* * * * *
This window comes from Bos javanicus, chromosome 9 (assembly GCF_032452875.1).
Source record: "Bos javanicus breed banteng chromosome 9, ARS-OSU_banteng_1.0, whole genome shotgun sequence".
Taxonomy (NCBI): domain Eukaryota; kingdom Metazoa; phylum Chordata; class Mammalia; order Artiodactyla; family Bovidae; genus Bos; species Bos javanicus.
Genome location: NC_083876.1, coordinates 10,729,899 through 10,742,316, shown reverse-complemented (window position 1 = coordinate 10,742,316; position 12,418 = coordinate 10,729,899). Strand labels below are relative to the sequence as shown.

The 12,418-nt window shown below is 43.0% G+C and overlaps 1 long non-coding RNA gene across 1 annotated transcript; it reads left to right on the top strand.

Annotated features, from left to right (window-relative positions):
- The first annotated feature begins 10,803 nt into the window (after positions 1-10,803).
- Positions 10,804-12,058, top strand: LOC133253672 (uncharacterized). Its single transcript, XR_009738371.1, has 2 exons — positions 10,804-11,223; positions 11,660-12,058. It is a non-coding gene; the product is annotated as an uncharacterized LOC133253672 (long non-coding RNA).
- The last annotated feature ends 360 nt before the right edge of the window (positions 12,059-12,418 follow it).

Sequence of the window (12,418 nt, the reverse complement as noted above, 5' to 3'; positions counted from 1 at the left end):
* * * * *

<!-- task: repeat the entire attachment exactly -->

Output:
This window comes from Bos javanicus, chromosome 9 (assembly GCF_032452875.1).
Source record: "Bos javanicus breed banteng chromosome 9, ARS-OSU_banteng_1.0, whole genome shotgun sequence".
Taxonomy (NCBI): domain Eukaryota; kingdom Metazoa; phylum Chordata; class Mammalia; order Artiodactyla; family Bovidae; genus Bos; species Bos javanicus.
Genome location: NC_083876.1, coordinates 10,729,899 through 10,742,316, shown reverse-complemented (window position 1 = coordinate 10,742,316; position 12,418 = coordinate 10,729,899). Strand labels below are relative to the sequence as shown.

The 12,418-nt window shown below is 43.0% G+C and overlaps 1 long non-coding RNA gene across 1 annotated transcript; it reads left to right on the top strand.

Annotated features, from left to right (window-relative positions):
- The first annotated feature begins 10,803 nt into the window (after positions 1-10,803).
- Positions 10,804-12,058, top strand: LOC133253672 (uncharacterized). Its single transcript, XR_009738371.1, has 2 exons — positions 10,804-11,223; positions 11,660-12,058. It is a non-coding gene; the product is annotated as an uncharacterized LOC133253672 (long non-coding RNA).
- The last annotated feature ends 360 nt before the right edge of the window (positions 12,059-12,418 follow it).

Sequence of the window (12,418 nt, the reverse complement as noted above, 5' to 3'; positions counted from 1 at the left end):